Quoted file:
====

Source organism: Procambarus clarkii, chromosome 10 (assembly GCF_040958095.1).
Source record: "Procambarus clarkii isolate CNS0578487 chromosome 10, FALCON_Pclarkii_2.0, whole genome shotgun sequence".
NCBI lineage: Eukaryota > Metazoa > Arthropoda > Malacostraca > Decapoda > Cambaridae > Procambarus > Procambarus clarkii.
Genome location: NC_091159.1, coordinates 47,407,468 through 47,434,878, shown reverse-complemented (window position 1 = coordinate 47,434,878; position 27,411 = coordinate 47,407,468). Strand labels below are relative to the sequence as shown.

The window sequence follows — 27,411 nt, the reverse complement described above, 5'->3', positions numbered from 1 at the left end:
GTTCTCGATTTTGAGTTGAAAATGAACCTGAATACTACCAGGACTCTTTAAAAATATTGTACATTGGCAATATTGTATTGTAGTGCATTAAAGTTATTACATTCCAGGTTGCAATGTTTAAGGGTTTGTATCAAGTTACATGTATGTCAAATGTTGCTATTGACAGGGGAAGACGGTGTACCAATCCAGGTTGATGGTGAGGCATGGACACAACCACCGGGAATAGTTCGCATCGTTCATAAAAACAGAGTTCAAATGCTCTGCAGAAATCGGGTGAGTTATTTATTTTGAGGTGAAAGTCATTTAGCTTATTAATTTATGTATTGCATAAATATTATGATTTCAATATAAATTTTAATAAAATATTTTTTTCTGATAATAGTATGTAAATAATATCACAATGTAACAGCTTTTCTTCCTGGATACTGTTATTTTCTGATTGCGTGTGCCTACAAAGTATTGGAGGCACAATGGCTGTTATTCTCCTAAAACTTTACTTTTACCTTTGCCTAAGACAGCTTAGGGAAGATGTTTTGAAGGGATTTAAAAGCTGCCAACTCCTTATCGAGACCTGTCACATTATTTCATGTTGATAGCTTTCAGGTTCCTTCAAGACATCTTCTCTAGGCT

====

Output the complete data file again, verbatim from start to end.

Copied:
Source organism: Procambarus clarkii, chromosome 10 (assembly GCF_040958095.1).
Source record: "Procambarus clarkii isolate CNS0578487 chromosome 10, FALCON_Pclarkii_2.0, whole genome shotgun sequence".
NCBI lineage: Eukaryota > Metazoa > Arthropoda > Malacostraca > Decapoda > Cambaridae > Procambarus > Procambarus clarkii.
Genome location: NC_091159.1, coordinates 47,407,468 through 47,434,878, shown reverse-complemented (window position 1 = coordinate 47,434,878; position 27,411 = coordinate 47,407,468). Strand labels below are relative to the sequence as shown.

The window sequence follows — 27,411 nt, the reverse complement described above, 5'->3', positions numbered from 1 at the left end:
GTTCTCGATTTTGAGTTGAAAATGAACCTGAATACTACCAGGACTCTTTAAAAATATTGTACATTGGCAATATTGTATTGTAGTGCATTAAAGTTATTACATTCCAGGTTGCAATGTTTAAGGGTTTGTATCAAGTTACATGTATGTCAAATGTTGCTATTGACAGGGGAAGACGGTGTACCAATCCAGGTTGATGGTGAGGCATGGACACAACCACCGGGAATAGTTCGCATCGTTCATAAAAACAGAGTTCAAATGCTCTGCAGAAATCGGGTGAGTTATTTATTTTGAGGTGAAAGTCATTTAGCTTATTAATTTATGTATTGCATAAATATTATGATTTCAATATAAATTTTAATAAAATATTTTTTTCTGATAATAGTATGTAAATAATATCACAATGTAACAGCTTTTCTTCCTGGATACTGTTATTTTCTGATTGCGTGTGCCTACAAAGTATTGGAGGCACAATGGCTGTTATTCTCCTAAAACTTTACTTTTACCTTTGCCTAAGACAGCTTAGGGAAGATGTTTTGAAGGGATTTAAAAGCTGCCAACTCCTTATCGAGACCTGTCACATTATTTCATGTTGATAGCTTTCAGGTTCCTTCAAGACATCTTCTCTAGGCT